Westchester County Executive Rob Astorino added about $100,000 on Thursday night to a growing war chest that he’ll need to fend off a Democratic challenger this fall in his bid for a second term.
The Republican, whose fundraiser at the Double Tree Hotel in Tarrytown cost top donors $5,000 a piece, mingled with the 350 or so guests, including business leaders, public officials, GOP and Conservative party bosses, county workers and even a few union honchos -- but not the Civil Service Employees Association, in case you were wondering.
“Labor is in this room,” Astorino said, a reference to corrections union officials in attendance. But it was also a reference to Astorino’s ongoing disagreements with the 3,300-member CSEA and other county unions -- including police, nurses and county investigators -- that have neither settled contracts nor agreed to contribute to their health care costs.
Astorino has reached deals with three of the eight labor unions that represent county employees. They include Teamsters Local 456, which represents 120 midlevel managers; the Corrections Officers Benevolent Association, which includes a few hundred officers at the county jail; and the Superior Officers Association, which includes higher ranking correction officers.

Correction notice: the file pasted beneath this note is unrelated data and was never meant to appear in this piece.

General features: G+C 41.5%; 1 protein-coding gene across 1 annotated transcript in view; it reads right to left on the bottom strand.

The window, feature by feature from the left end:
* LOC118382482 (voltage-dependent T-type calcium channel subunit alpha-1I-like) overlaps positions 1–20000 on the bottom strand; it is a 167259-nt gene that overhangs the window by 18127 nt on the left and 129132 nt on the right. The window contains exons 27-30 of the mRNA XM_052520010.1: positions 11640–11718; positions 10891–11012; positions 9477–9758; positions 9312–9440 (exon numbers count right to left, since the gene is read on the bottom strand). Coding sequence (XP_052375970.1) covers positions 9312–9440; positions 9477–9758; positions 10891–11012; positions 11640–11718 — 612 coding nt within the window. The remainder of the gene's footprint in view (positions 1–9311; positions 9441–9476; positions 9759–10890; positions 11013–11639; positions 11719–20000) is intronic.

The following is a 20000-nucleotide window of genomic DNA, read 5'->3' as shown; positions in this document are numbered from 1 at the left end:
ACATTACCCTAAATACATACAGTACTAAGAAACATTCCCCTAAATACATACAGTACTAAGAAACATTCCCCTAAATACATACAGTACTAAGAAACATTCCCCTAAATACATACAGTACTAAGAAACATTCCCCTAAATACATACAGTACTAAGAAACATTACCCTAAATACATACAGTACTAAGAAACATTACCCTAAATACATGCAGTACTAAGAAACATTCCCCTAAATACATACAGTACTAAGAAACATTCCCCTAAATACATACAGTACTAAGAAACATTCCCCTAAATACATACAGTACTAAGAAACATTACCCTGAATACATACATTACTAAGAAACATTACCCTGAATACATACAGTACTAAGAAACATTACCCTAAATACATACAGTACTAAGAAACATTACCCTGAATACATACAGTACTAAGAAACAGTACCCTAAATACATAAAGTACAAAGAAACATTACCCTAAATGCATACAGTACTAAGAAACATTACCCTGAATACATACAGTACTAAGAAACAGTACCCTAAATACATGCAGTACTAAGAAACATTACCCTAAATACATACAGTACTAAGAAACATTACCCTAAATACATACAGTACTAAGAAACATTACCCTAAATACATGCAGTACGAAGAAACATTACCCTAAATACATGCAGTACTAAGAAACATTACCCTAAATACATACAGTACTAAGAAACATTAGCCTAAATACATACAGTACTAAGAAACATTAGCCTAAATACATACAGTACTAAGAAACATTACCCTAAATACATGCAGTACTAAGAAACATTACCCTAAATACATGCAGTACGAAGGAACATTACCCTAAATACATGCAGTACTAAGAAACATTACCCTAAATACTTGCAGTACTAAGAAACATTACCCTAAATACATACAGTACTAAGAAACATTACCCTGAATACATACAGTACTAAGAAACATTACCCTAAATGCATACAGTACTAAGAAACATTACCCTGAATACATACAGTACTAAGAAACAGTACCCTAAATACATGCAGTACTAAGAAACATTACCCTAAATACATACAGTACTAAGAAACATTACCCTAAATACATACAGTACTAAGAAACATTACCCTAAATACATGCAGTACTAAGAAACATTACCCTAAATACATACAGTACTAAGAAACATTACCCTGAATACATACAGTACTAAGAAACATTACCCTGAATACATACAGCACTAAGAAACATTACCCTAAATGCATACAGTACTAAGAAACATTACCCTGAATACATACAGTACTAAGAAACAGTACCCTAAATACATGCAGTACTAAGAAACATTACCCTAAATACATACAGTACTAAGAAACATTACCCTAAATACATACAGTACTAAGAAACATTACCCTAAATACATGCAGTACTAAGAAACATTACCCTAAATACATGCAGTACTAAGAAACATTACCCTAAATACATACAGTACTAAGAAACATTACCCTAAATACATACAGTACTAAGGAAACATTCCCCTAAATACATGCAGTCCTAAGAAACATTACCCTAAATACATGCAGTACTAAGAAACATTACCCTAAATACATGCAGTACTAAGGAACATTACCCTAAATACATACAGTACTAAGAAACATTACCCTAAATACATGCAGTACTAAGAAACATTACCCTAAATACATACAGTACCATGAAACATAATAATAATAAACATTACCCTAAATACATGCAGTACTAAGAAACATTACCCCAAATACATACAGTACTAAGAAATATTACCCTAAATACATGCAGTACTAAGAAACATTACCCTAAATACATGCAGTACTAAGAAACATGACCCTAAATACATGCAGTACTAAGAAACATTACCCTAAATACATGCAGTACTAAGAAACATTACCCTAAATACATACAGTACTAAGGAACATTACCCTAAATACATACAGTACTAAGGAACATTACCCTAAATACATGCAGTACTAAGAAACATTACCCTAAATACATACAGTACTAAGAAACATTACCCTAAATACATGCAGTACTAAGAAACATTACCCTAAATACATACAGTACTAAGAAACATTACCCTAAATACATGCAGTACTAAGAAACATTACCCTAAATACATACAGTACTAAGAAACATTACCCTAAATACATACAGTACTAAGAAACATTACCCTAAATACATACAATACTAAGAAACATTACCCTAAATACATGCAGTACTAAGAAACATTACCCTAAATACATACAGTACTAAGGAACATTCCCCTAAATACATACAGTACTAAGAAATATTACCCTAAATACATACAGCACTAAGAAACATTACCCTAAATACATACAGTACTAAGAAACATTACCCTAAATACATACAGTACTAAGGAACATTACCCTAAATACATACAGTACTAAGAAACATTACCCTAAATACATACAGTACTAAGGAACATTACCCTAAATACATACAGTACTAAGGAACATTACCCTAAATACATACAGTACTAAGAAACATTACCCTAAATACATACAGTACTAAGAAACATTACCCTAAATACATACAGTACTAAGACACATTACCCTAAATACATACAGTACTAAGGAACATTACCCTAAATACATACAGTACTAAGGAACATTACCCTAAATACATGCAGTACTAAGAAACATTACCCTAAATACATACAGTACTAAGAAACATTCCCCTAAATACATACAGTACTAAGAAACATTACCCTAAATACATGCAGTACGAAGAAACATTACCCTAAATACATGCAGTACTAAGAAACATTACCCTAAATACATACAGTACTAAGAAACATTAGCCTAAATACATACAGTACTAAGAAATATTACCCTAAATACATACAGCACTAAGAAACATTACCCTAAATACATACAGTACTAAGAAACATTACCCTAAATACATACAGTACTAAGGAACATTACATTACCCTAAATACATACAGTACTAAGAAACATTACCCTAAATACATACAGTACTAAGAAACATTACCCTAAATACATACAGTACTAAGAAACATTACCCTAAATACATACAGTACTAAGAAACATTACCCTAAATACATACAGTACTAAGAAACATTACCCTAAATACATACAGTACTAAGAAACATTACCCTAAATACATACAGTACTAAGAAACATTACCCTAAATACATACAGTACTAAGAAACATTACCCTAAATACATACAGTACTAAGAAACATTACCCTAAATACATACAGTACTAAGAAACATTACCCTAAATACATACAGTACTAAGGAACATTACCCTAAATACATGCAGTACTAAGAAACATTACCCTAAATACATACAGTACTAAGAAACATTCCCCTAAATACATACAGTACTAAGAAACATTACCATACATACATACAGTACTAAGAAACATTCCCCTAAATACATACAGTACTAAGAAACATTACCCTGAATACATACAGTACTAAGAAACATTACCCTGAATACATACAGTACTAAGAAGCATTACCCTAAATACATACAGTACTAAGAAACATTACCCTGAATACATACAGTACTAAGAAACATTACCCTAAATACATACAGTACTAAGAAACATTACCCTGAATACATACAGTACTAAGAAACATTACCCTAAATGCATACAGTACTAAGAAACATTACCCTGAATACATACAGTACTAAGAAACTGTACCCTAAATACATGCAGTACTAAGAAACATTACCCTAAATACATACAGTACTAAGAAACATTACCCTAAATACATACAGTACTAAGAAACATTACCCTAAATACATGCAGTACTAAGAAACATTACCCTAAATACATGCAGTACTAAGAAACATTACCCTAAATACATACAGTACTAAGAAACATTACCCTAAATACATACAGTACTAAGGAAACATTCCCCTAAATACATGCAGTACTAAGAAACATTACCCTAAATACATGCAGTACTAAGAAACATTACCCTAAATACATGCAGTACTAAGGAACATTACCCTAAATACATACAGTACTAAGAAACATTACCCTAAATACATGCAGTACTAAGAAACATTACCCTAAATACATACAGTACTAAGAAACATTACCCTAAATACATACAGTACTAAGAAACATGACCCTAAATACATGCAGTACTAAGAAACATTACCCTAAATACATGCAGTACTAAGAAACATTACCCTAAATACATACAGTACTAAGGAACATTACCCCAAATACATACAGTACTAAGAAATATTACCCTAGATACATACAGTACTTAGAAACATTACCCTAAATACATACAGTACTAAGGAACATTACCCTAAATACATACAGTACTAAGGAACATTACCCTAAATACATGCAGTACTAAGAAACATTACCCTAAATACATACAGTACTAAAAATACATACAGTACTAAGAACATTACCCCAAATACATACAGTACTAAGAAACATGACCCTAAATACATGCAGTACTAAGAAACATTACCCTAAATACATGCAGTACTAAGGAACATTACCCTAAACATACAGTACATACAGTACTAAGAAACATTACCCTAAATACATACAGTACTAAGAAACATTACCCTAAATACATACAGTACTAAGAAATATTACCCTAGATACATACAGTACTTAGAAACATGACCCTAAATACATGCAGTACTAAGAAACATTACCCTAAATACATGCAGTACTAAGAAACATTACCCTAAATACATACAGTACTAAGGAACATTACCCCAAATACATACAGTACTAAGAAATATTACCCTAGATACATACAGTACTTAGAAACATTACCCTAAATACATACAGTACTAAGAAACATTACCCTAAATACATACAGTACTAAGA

This week saw Astorino mentioned by state GOP chairman Edward Cox as a possible 2014 gubernatorial candidate, but Thursday’s event was the unofficial campaign kickoff for Astorino’s bid for county executive. The cocktail party added about $100,000 to the $2.2 million in campaign funds he reported earlier this month. His campaign has long said it needs to raise a lot of money to fend off powerful unions and a roughly 2-to-1 Democratic enrollment advantage in Westchester.
You can be sure he’ll spend heavily on messaging -- advertisements, mailings and on-the-street campaigning as the effort gets rolling and Democrats pick their candidate. Astorino will surely target a growing number of nonaffiliated voters, the fastest-growing segment of Westchester voters, approaching the size of the Republican base.
Thus far, three Democrats are vying for the job: Board of Legislators chairman Ken Jenkins of Yonkers, Legis. Bill Ryan of White Plains and New Rochelle Mayor Noam Bramson.
Bramson leads the Democrats in fundraising with roughly $500,000, and the candidates have agreed not to have a costly and potentially divisive primary. Whoever is picked out of the convention in the spring is expected to be Astorino’s challenger.
Regardless of whom Democrats pick, the race will be expensive: Astorino expects to raise $3 million and Democrats have said they’ll spend about $2 million.
“The politics will come at some point,” Astorino told his supporters. “It will come. But right now, we’re concentrating on governing.”
Yes, the politics will come, but the fundraising is already here.